- A nonprofit association for the U.S. museum industry announced it will require organizations utilizing its job board to post salary ranges in all job descriptions effective Nov. 15.
- The American Alliance of Museums announced the policy in an Aug. 15 update, a spokesperson confirmed to HR Dive. The decision followed an audit of AAM’s job board, which found a majority of postings had voluntarily included salary information. Additionally, candidates told AAM that salary transparency has eased the burden of job searching and salary negotiations, per the announcement.
- “We know that salary transparency practices can’t thoughtfully take place overnight or in isolation,” AAM said. “It requires a critical look at current practices and, for many, the collaboration and approval of parent organizations, boards, and other entities. With this advanced notice, we urge museums to begin making the policy reviews and changes, benchmarking, and compensation studies required to holistically implement these important practices.”
Pay transparency has become a central point of focus in the current talent market as workers shift jobs over factors including low pay, according to researchers who recently spoke to HR Dive. Job changes paid off for many, with most of the 2,600 U.S. workers in a March Conference Board survey stating that they received a pay increase upon shifting roles.
Transparency is getting a boost from both the private and public sectors. Employers have seen the former at work for years, with platforms like LinkedIn rolling out features to provide candidates with pay information well before the pandemic.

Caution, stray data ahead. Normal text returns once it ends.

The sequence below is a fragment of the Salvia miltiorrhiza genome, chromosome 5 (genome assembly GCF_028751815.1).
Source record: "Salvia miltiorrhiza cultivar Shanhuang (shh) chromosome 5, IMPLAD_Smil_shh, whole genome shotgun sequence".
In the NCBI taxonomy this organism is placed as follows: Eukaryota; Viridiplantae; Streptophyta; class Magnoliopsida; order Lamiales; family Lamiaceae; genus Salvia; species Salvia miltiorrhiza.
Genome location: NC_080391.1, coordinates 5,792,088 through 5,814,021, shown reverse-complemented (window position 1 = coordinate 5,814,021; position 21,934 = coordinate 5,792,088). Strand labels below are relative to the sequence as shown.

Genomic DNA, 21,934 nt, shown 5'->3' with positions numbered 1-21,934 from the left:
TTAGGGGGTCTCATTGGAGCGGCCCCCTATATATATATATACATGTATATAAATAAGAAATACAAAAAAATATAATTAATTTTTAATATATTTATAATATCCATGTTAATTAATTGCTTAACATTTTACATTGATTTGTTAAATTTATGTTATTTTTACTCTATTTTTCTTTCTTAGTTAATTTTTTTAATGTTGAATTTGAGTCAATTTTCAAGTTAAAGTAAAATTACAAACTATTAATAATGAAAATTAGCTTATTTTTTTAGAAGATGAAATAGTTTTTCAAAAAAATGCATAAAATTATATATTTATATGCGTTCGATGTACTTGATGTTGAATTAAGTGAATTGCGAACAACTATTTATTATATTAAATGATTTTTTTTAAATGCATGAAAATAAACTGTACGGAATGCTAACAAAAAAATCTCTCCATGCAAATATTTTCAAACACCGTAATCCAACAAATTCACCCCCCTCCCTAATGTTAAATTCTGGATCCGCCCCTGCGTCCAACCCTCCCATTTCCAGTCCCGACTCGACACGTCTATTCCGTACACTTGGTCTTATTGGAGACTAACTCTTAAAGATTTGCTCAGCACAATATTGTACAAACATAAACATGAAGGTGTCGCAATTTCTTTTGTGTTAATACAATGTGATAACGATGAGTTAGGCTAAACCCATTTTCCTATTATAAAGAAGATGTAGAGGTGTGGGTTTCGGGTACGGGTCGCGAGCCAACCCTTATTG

Meanwhile, state and local governments have enacted two key forms of laws to tackle compensation issues in the recruiting process. Jurisdictions in more than 20 states have enacted laws addressing the use of pay history in recruiting decisions, while those in at least 10 have enacted pay transparency requirements for employers.
The emergence of pay transparency has been a “welcome change” in recruiting, according to Christy Pruitt-Haynes, head of talent and performance practice at NeuroLeadership Institute, a consulting firm. Candidates who have long been at a disadvantage due to gender, race or other factors have had to deal with pay below their actual market values, Pruitt-Haynes told HR Dive in an interview, and new requirements could help bring an end to these disparities.
“Oftentimes now, for potential employees and those applying for jobs, when they see a job that has a salary range listed for it, it makes them more likely to apply,” Pruitt-Haynes said. “There’s a real opportunity there.”
Industry factors also may play a role; AAM’s announcement, for example, may address pay problems that many U.S. museum workers face due to employment practices in the industry, media outlet Observer reported. But employers can benefit from greater transparency, too. A report this month from hiring solutions firm PandoLogic found that including pay information in job postings may lower overall recruitment costs.
That may be in part because companies do not have to waste time recruiting candidates who are too far apart from them on pay, Pruitt-Haynes said; “Ultimately this will make sure employees apply to the jobs that work best for them.”
Employers may need to work through some wrinkles when rolling out pay transparency, however. For example, if a position is paid on a commission basis, it can be difficult for an employer to calculate an accurate salary range, Pruitt-Haynes said. Additionally, employees with more experience in a certain job may feel that pay transparency puts them at a disadvantage when competing with less experienced workers.
But employers have options when addressing these issues, Pruitt-Haynes added. Pay transparency can present an opportunity for an employer to review its job descriptions and spell out what requirements are necessary for a given position. Descriptions that previously leaned on phrases such as “all other duties as assigned” may need to be fleshed out.
“In the past … that wasn’t quite as necessary,” Pruitt-Haynes said. “But now, it is going to be quite important.”